The Libor manipulation whistleblower takes the entire CFTC pot

Whistleblower takes the entire CFTC gold potThe CFTC has a little hick-up in its whistleblower program. The Libor reward is so big, that it will deplete the entire fund.

Why paying the award is a problem

  • Since Dodd Frank in 2010, a whistleblower is entitled to 10-30% of the fines, disgorgements and proceeds collected by the agency. The percentage depends on the pertinence of the information and the culpability of the witness.
  • At the CFTC, the awards are paid from a dedicated fund. The treasure chest is filled by the collected penalties by the agency. By law, this fund has a limit of $100m.
  • Most awards are less than $1 m, sometimes a few $ millions. The Libor manipulation case was so big ($800 m collection for the CFTC, and $2.5 bn overall), that the $100m award would deplete the fund entirely.
  • If the award is paid out, the fund will not be replenished soon enough to pay any other whistleblower, and some actions are delayed or forfeited because of this.
  • Most seniors at the agency support paying the award, but not everybody support this – in the agency or above.
  • A bill to expand the fund has been languishing in congress. Senator Dick Grassley (R-IA), the ranking Republican on the Judiciary Committee, is supporting an extension of the fund to $150m, as well as an additional temporary funding process. The Agriculture Committee, which supervises the CFTC, has not yet taken up the matter.

The Deutsche case:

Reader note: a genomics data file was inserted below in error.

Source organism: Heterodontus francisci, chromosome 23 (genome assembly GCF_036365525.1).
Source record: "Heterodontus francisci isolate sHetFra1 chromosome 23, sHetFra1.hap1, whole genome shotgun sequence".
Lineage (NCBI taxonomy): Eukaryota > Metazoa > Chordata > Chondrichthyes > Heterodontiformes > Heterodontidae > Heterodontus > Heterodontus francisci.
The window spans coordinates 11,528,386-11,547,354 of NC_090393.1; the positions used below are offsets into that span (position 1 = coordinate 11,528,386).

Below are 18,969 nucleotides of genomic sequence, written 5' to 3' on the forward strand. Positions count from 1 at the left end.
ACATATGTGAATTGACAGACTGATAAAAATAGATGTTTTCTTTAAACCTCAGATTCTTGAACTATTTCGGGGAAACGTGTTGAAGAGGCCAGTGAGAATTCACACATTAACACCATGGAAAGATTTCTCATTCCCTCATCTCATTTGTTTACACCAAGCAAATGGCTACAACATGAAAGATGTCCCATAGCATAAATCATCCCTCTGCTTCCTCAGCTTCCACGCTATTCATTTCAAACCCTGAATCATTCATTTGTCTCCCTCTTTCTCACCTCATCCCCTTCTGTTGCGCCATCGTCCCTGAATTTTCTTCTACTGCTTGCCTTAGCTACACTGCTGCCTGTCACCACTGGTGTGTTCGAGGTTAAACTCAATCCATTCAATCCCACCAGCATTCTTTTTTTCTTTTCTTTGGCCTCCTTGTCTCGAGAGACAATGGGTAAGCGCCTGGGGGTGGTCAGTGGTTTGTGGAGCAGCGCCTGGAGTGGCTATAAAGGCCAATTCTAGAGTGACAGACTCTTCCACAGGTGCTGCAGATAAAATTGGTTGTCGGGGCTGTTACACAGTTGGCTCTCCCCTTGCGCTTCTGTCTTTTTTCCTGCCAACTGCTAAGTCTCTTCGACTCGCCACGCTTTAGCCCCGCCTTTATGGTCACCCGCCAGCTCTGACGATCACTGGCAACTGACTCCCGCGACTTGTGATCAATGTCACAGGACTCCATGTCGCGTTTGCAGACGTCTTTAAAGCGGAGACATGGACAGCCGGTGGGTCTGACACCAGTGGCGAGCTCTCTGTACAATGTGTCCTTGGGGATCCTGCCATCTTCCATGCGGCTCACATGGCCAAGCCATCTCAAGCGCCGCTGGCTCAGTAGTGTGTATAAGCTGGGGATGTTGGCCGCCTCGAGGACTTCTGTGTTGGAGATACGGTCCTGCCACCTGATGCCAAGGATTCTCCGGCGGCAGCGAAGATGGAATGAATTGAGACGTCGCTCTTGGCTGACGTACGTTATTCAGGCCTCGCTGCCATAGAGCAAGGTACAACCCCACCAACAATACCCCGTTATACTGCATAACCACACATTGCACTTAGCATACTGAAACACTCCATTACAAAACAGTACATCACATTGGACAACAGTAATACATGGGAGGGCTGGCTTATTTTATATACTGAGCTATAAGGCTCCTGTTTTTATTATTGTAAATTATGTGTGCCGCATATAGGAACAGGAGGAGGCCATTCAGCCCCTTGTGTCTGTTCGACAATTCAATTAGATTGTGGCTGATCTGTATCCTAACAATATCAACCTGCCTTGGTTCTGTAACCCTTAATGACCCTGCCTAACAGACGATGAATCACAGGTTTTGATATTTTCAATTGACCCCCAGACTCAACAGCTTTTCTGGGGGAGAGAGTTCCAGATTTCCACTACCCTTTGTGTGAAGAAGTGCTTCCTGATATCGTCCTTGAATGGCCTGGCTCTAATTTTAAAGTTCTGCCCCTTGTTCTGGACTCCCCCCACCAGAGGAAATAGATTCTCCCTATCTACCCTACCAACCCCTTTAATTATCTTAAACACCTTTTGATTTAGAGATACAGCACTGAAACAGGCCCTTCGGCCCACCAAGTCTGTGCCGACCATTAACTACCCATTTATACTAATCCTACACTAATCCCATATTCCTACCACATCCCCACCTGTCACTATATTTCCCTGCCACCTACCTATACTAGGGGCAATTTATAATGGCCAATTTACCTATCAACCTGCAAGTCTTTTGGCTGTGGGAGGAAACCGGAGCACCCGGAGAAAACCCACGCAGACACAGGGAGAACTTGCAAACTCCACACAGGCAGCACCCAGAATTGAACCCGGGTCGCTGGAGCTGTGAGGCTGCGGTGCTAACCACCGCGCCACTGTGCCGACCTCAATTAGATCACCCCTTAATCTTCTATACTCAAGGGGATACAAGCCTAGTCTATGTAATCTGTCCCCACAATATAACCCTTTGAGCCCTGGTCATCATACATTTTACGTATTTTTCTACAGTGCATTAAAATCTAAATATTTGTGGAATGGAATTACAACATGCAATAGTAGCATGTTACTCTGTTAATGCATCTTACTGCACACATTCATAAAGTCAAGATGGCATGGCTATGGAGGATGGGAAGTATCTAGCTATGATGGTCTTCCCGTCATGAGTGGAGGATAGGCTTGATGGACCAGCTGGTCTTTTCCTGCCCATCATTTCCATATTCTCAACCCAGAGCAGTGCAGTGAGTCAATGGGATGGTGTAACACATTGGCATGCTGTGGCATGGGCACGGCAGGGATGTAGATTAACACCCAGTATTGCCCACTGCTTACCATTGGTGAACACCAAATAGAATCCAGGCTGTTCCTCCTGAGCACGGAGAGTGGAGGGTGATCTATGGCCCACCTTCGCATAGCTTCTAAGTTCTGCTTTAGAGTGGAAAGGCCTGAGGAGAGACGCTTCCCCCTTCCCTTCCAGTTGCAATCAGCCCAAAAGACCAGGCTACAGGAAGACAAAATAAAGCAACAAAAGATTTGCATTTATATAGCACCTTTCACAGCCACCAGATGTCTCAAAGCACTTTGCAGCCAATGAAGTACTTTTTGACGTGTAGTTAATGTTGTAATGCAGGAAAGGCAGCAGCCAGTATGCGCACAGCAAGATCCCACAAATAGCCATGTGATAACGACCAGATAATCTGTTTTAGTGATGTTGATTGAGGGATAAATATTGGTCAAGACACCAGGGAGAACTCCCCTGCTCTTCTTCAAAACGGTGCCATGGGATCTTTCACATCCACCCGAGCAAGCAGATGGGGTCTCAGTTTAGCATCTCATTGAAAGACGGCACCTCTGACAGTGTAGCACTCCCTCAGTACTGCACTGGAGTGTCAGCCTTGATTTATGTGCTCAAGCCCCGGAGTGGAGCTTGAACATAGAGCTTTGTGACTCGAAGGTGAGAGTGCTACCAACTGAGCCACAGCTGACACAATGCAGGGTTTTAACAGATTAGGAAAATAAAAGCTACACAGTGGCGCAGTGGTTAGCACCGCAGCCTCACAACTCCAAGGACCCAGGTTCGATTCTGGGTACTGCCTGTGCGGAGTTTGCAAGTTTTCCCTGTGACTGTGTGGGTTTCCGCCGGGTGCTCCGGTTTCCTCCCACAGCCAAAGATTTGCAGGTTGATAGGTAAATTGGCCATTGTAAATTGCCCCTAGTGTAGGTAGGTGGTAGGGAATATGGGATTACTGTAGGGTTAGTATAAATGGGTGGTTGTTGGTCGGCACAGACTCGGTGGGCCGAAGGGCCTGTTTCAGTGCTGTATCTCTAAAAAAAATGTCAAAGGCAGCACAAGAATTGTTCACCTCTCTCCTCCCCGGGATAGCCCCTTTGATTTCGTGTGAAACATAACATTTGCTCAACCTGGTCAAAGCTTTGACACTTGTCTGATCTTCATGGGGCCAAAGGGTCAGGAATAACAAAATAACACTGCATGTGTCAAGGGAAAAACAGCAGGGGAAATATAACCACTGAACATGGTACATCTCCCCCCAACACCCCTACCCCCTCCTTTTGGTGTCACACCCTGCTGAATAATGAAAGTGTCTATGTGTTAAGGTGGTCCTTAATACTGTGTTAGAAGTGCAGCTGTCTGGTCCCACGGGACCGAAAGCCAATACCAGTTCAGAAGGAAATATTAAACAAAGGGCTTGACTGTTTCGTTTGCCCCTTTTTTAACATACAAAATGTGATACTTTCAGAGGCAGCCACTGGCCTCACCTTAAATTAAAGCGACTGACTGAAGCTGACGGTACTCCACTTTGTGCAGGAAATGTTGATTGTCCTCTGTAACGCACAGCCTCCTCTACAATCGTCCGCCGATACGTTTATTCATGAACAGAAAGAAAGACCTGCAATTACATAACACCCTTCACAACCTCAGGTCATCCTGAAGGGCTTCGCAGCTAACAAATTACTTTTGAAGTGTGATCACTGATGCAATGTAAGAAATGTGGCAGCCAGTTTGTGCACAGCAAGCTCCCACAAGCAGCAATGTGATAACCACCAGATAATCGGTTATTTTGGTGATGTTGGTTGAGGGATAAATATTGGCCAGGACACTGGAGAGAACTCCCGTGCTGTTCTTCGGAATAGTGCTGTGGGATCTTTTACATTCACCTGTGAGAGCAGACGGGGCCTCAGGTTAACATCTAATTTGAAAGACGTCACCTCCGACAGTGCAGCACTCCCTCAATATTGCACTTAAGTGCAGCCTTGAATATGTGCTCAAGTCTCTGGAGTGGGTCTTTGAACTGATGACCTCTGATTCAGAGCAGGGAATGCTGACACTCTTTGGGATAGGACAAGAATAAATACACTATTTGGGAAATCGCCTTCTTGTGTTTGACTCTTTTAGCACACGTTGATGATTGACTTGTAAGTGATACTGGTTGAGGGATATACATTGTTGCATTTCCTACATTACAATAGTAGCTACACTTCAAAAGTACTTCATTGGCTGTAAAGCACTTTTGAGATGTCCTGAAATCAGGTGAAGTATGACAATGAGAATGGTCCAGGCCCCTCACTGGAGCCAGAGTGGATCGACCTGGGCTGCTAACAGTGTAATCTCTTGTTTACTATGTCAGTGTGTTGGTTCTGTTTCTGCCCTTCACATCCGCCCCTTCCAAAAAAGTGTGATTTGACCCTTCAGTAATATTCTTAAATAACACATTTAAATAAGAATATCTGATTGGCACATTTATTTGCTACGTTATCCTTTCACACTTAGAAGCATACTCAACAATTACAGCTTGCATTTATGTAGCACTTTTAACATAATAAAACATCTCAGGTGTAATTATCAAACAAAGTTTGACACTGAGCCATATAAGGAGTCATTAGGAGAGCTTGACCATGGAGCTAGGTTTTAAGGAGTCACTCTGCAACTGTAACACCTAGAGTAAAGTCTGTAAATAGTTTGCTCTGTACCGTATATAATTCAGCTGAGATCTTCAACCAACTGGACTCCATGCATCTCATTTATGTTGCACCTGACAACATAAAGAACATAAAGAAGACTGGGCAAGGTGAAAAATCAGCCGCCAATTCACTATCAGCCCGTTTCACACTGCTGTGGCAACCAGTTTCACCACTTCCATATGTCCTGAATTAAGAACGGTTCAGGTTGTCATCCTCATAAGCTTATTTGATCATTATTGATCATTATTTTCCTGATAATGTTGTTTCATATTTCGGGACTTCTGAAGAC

• Deutsche Bank The whistleblower was a mid-level risk manager, who disclosed to the regulator the bets run by the firm’s traders to manipulate the Libor fixings. His career didn’t progress much afterwards.
  • Two traders were eventually convicted in 2018 on charges of manipulating Libor.
  • Deutsche Bank paid $800m to the CFTC, $775m to the DOJ and $900m to the SEC and another authority.
  • The CFTC initially denied the whistleblower any award, saying that they started the investigation from two WSJ articles and documents sent by Deutsche Bank.

 

Whistleblowers usually pay a high price for coming out. The cases often go nowhere. So it is important that they be rewarded when the wrongdoings are caught and punished, or they will not come forward.

The various whistleblowing programs are remarkably efficient tools to fight corruption and wrongdoing, at both corporations and government. There is political and lobby resistance, but also a strong social incentive to support those programs.

 

Credit to Alexandra Berzon at the WSJ.

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Written by Gontran de Quillacq

Gontran de Quillacq is an expert witness and a legal consultant. He is a recognized authority in options, trading, derivatives, structured products, portfolio management, hedge funds, mathematical finance, quantitative investment, strategy research and financial markets in general.

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